• How to predict the economic future! Imagine if you knew when to buy stocks like Microsoft during the tech bubble for $.85 a share after factoring in splits – and watched it rocket to over $58, a better than 67-to-1 windfall. I will show how predicting and profiting from the future is a SCIENCE and is easier than you might have im

  • Critical warning: Dow 5,000, crash of 65% Former Goldman Sachs trader Terry Burnham is right to warn that the sucker's bull market of 1928 is repeating..........Critical warning: Dow 5,000, crash of 65% Former Goldman Sachs trader Terry Burnham is right to warn that the sucker's bull market of 1928 is repeating..Critical warning: Dow 5,000, crash of 65% Former Goldman Sachs trader Terry Burnham is right to warn that the sucker's bull market of 1928 is repeating.Critical warning: Dow 5,000, crash of 65% Former Goldman Sachs trader Terry Burnham is right to warn that the sucker's bull market of 1928 is repeating, writes Paul Farrell.Critical warning: Dow 5,000, crash of 65% Former Goldman Sachs trader Terry Burnham is right to warn that the sucker's bull market of 1928 is repeating, writes Paul Farrell

  • Nomura bear sees global stocks tumbling 50% in 2014.........Nomura bear sees global stocks tumbling 50% in 2014...Nomura bear sees global stocks tumbling 50% in 2014.Nomura bear sees global stocks tumbling 50% in 2014
    Feb.21, 2014 11:35 AM
    “The bubble is building.”
    With a headline like that, it’s pretty clear where Nomura strategist Bob Janjuah sits on the side of those big market gains that are making many investors squirm in both the cheap and expensive seats lately.
    The last time uber-bear Janjuah popped his head above the parapet was summer, when he predicted 50% bear market would hit in late 2013 or early 2014. While that has not happened, no matter to Janjuah, who merely shifted that apoca-stock-lyptical prediction out a few paces in his latest note to investors that published on Tuesday:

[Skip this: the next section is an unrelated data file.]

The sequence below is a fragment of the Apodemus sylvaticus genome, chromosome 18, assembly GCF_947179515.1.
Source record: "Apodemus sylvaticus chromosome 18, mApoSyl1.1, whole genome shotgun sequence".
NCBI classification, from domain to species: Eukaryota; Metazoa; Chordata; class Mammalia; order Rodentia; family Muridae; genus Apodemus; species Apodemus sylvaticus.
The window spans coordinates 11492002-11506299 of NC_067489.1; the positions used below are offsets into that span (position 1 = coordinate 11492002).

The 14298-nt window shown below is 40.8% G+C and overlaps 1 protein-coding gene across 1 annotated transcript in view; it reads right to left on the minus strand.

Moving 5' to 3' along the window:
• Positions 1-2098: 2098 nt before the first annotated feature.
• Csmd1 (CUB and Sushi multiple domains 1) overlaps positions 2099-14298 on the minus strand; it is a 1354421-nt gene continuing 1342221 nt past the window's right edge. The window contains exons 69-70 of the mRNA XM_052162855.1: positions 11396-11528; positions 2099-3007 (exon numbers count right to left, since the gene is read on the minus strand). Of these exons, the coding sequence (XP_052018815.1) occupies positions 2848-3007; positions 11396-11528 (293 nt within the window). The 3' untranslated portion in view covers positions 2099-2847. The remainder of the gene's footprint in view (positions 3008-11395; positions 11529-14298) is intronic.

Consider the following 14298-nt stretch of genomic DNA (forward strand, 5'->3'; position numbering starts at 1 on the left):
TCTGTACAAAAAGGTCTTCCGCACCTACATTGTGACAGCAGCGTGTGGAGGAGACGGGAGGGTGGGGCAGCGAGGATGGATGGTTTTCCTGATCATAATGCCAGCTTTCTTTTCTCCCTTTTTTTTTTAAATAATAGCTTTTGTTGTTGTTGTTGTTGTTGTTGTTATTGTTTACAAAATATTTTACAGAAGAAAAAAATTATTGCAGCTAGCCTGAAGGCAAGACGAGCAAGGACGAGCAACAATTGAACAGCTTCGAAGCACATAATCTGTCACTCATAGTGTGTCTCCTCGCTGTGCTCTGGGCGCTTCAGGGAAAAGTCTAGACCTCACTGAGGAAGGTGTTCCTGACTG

“…from a TIME perspective I still see end Q4 2013, through to end Q1 2014, as the window in which we see a significant risk-on top before giving way, over the last three quarters of 2014 and through 2015, to what could be a 40% to 50% sell-off in global stock markets.”
    Janjuah says his 1,800 target for the S&P 500 SPX +0.43% has pretty much been nailed. (The index topped 1,775 last week.) But before any big reversal hits, investors may see higher highs, such as 1,850 for the S&P 500, and they should also hold out for more signs of complacency, he says.
    Specifically, he sees the so-called ‘fear trade’ index, the VIX VIX -4.52% , trading down at 10 between now and the end of the first quarter of next year before any big selling takes place.
    And while waiting on those higher S&P highs, Janjuah says investors could see an interim sell-off first. Risk-off trading could take the index from 1,775 to 1,650/1,700 or even down to 1,600/1,650. If that dip comes he’s ready to buy up to that 1,800/1,850 S&P high target.
    “The key here is that, I think in the very short term, markets have priced out pretty much all the risk in markets, and have priced in pretty much all the ‘good’ news. As such I feel sentiment and positioning are currently very

  • Frightening 1929 market chart is gaining traction parallels between recent market behavior and just before 1929 crash.....Frightening 1929 market chart is gaining traction Mark Hulbert on parallels between recent market behavior and just before 1929 crash.
    Feb. 27, 2014, 6:30 a.m. EST
    Scary 1929 market chart gains traction
    Opinio Hulbert n: If market follows the same script, trouble lies directly ahead